CLO Rule Change Clouds Outlook for Bank Loans by Gershon Distenfeld, AllianceBernstein
Retail investors fell out of love with US bank loans this year, but demand from issuers of collateralized loan obligations (CLOs) has remained strong. New regulations may change that. Should investors be concerned? We think so.
First, a bit of background. In recent years, investors large and small have poured money into bank loans. Most were attracted by loans’ relatively high yields and their floating-rate coupons, which would provide insulation against an eventual rise in interest rates. At one point, loan mutual funds—a good gauge of retail demand—pulled in fresh money for 95 weeks in a row.
That streak ended earlier this year. Since then, retail investors have pulled money out of loans for 23 weeks running. At the margin, the reversal may have had something to do with concern about credit quality. As we’ve noted before, high demand for loans has allowed companies with fragile credit profiles to borrow on favorable terms without offering traditional protections to lenders.
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But the bigger culprit, in our view, was changing interest-rate expectations. As it became clear the Federal Reserve would likely hold rates low for longer than many thought, it became less attractive to sacrifice the higher yields available on high-yield bonds for loans’ promise of floating income.
CLO Investors Play a Large Role in the Loan Market
A shift in demand as abrupt as the one loans experienced this year would normally cause considerable volatility. But the market weathered the change well. The reason? Issuers of CLOs—loans pooled together and issued with varying levels of risk and yield—have kept buying.
Now, new rules that require CLO issuers to retain a bigger slice of the loans they package and sell to investors may change that. The changes, part of the Dodd-Frank regulatory reforms, are meant to limit excessive risk-taking by ensuring that CLO managers have some skin in the game.
Instead, they may drive some CLO issuers out of the market. That’s because the risk retention rules make it more expensive for smaller players to create new funds. It’s unclear just how much this will affect demand. But the rule changes could sow the sort of volatility that the loan market managed to avoid when retail demand dried up.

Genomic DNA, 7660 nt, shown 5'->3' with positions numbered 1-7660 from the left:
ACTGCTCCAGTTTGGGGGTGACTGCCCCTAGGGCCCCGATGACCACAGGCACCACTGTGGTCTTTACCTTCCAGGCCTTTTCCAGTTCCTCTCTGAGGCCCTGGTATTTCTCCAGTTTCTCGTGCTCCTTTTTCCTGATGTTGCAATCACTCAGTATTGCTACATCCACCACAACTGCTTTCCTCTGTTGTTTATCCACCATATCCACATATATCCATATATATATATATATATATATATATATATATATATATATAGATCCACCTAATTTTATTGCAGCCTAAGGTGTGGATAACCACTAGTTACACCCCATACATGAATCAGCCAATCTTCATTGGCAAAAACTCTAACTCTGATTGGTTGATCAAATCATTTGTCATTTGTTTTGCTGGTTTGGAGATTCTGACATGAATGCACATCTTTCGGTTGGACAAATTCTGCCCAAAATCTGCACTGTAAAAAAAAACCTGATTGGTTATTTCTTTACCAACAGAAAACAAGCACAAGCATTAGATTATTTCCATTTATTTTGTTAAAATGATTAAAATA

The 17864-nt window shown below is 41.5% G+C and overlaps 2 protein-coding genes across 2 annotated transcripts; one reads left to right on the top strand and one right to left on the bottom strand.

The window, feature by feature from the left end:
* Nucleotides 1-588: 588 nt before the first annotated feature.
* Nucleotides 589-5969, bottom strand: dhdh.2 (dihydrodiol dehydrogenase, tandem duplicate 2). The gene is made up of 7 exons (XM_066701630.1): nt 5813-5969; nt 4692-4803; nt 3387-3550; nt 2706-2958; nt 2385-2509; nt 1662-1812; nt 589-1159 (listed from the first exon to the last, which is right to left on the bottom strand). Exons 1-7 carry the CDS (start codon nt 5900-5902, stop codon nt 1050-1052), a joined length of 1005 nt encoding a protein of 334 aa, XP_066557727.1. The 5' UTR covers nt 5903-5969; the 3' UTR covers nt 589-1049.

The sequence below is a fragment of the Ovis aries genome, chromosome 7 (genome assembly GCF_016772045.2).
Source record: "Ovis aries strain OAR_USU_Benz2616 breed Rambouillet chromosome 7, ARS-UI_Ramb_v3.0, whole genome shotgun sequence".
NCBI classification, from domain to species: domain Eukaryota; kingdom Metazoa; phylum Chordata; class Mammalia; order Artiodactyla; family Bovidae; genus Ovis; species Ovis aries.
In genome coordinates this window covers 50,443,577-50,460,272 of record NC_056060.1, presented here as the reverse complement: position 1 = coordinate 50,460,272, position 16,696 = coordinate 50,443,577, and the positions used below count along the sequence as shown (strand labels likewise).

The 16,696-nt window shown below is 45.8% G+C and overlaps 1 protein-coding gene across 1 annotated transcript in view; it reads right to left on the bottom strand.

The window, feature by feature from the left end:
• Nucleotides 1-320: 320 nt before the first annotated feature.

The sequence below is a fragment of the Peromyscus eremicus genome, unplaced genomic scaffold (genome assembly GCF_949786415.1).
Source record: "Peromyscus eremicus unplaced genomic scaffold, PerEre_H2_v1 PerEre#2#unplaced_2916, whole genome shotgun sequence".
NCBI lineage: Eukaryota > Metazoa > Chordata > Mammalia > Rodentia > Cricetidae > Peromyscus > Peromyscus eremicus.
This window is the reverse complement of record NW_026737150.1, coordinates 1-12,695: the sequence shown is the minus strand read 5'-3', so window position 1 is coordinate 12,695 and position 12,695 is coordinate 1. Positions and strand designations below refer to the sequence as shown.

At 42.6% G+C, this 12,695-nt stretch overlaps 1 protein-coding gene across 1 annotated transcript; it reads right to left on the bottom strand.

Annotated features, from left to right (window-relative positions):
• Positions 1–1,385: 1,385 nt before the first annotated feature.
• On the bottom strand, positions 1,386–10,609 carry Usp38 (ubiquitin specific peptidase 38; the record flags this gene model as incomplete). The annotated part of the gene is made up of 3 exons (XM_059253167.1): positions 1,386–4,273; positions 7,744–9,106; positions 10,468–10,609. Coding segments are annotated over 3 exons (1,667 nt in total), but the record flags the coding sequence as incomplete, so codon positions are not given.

While much was made of retail investor behavior in recent years, it’s clear that the leveraged loan market depends most heavily on CLO investors. As the Display shows, CLOs represented 44% of current leveraged-loan buyers through June. A change affecting nearly half the market is worth paying attention to.
High-Yield Bank Loans’ Known Unknowns
Of course, CLO issuers won’t disappear overnight. The new rules were approved in October and won’t go into effect for two years. As such, next year might bring increased activity as CLOs rush to issue before the rules change. But over the longer run, we think things could get more complicated.
For one thing, it’s not clear who will step in to pick up the slack if CLO demand does taper off. Will retail investors come back? If not, will companies that have come to rely on the loan market for financing be forced to tap the bond market when their existing loans come due? Will bond investors play ball?
The answers to these questions are far from clear. It’s possible that investors will come up with creative ways to minimize the impact of the change. But in our view, the only thing that’s reasonably certain is that the leveraged loan market—and loan investors—face plenty of uncertainty.
As we’ve noted before, we think investors are already being undercompensated for the risk associated with bank loans. In our view, most of the perceived advantages of the asset class—high returns, floating rates,capital structure seniority—aren’t all they’re cracked up to be.
High-yield bank loans can be a part of a well-diversified fixed-income portfolio. But with so much uncertainty on the horizon, investors should be sure to weigh risk and reward carefully. In our view, a low-volatility high-yield strategy makes the most sense in the current environment.
The views expressed herein do not constitute research, investment advice or trade recommendations and do not necessarily represent the views of all AB portfolio-management teams.
Gershon Distenfeld is Director of High-Yield Debt and Michael Sohr is Portfolio Manager–High-Yield, both at AllianceBernstein (NYSE:AB).